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Voltage regulator wiring with fault indication.

 
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nuckolls.bob(at)aeroelect
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PostPosted: Fri Jul 20, 2018 12:09 pm    Post subject: Voltage regulator wiring with fault indication. Reply with quote

At 11:59 AM 7/20/2018, you wrote:
Quote:
--> AeroElectric-List message posted by: Matthew Schumacher <schu(at)schu.net>

I've been trying to figure out why Bob doesn't show the "I" terminal used in Z11. Looking further it seems there are multiple ways to wire a ford regulator:

http://www.erareplicas.com/427man/wiring/alt.htm

So why not wire it the second way so that we have a alternator out indication? Someone please tell me what I'm missing.


Waayyyyyy back when, the first alternators to go onto Cessna
single engine aircraft used the same regulator as the 1965
Ford passenger cars and an a similar alternator. In cars, the
alternator's AUX terminal (fed from the center tap of a "Y-wound"
alternator stator winding) was connected to the regulator's "S"
terminal. Back then "S" meant "stator". The "I" termnial was feed
from the "ignition" switch through a light bulb.

That little current flow through bulb would 'tickel' the alternator
field with juse enough current to present a volage at the
alternator's AUX terminal but ONLY if the alternator was
turning. Hence, this light spoke more to broken belts on
the engine than it did to loss of electrical functionality
of the alternator.

[url=http://www.aeroelectric.com/Reference_Docs/Alternator_Data/Legacy_EM_Regulator_(Ford).pdf] http://www.aeroelectric.com/Reference_Docs/Alternator_Data/Legacy_EM_Regulator_(Ford).pdf[/url]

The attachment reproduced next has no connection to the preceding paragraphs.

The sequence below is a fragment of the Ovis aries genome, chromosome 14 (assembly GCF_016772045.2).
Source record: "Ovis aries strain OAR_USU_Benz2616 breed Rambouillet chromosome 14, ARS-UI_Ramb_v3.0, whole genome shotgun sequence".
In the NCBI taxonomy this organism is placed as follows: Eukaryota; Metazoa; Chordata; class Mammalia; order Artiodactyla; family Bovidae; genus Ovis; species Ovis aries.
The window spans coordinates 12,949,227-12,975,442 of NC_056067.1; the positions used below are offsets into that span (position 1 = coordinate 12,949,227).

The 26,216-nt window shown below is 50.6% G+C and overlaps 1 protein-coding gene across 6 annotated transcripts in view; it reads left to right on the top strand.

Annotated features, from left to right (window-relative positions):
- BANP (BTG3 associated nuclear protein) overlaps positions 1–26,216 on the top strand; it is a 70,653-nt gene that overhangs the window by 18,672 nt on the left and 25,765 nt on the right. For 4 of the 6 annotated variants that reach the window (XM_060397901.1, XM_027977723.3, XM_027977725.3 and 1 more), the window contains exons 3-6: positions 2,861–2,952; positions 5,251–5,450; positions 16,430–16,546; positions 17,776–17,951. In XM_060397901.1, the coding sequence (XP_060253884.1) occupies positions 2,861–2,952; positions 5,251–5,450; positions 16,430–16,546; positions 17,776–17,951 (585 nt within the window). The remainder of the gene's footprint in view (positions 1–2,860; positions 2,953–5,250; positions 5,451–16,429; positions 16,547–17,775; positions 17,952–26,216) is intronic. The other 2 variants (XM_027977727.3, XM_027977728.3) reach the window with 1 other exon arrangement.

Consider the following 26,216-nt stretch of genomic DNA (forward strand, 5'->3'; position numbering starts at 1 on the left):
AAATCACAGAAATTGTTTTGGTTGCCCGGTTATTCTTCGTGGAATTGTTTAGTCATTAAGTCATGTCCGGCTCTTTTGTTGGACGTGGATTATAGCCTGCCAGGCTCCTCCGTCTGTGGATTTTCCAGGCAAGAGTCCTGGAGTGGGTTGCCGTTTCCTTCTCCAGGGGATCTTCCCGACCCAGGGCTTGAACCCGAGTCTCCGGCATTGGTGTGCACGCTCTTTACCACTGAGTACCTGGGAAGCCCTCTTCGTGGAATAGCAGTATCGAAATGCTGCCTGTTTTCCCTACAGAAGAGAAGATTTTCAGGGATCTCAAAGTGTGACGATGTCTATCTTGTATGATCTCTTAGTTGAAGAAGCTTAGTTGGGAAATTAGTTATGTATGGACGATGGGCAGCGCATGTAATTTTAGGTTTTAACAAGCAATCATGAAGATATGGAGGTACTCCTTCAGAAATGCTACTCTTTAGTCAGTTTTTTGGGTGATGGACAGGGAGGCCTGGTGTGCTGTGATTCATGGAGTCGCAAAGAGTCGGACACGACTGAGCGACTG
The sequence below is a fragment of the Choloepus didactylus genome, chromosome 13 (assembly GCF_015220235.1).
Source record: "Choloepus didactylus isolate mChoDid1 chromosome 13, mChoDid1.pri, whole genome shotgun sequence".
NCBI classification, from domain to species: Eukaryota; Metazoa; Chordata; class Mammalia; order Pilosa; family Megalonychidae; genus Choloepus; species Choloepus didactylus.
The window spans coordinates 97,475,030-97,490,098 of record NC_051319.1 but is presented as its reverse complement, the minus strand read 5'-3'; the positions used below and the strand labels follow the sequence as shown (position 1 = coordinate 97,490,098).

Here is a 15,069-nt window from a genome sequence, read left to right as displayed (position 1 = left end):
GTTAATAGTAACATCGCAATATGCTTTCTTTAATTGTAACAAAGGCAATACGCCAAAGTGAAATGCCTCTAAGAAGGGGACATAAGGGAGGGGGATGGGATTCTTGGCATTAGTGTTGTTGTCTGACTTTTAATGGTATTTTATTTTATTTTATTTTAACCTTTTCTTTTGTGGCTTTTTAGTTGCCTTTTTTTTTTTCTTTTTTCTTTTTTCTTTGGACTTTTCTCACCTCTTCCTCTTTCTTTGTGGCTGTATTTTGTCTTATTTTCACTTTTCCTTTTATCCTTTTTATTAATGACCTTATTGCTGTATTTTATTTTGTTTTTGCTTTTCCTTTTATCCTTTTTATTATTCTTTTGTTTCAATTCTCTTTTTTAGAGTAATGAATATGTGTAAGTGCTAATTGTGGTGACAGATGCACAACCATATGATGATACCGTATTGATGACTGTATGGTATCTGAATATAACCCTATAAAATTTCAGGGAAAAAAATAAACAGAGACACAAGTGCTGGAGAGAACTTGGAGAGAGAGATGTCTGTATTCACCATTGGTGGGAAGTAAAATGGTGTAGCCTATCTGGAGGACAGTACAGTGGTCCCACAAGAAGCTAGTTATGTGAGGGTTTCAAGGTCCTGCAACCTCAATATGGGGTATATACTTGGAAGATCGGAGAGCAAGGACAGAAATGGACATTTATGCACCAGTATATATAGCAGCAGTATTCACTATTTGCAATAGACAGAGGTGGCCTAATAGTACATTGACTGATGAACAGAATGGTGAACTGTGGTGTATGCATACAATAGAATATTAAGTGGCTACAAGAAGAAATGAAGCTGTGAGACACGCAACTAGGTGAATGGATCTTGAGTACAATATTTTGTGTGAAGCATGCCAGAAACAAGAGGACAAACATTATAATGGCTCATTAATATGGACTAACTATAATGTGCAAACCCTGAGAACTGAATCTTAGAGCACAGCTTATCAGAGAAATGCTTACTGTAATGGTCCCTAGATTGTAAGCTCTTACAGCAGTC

When this decidedly automotive system was adapter to the airplane
at Cessna, the first systems went in like this:

[img]cid:.0[/img]

Here, the "S" terminal became "switch" and the field
relay got power directly from the bus as opposed to the
AUX terminal. It no longer sensed rotation of the
alternator. The "I" terminal could have been used
to drive a light . . . but it was even less meaningful
than when used in cars . . . it would be dark any time
the field switch was ON whether or not the alternator
was actually producing power.

Electronic replacments for the electro-mechanical
regulators have modified functionality of the
"I" terminal somewhat . . . but it would take
some testing to understand it and incorporate
that functionality into your operations.

It's MUCH simpler and universally accurate to
incorporate ACTIVE NOTIFICATION OF LOW VOLTAGE.
This feature's utility is unambiguous. The
light CANNOT go dark unless the altenrator is
working.



Bob . . .


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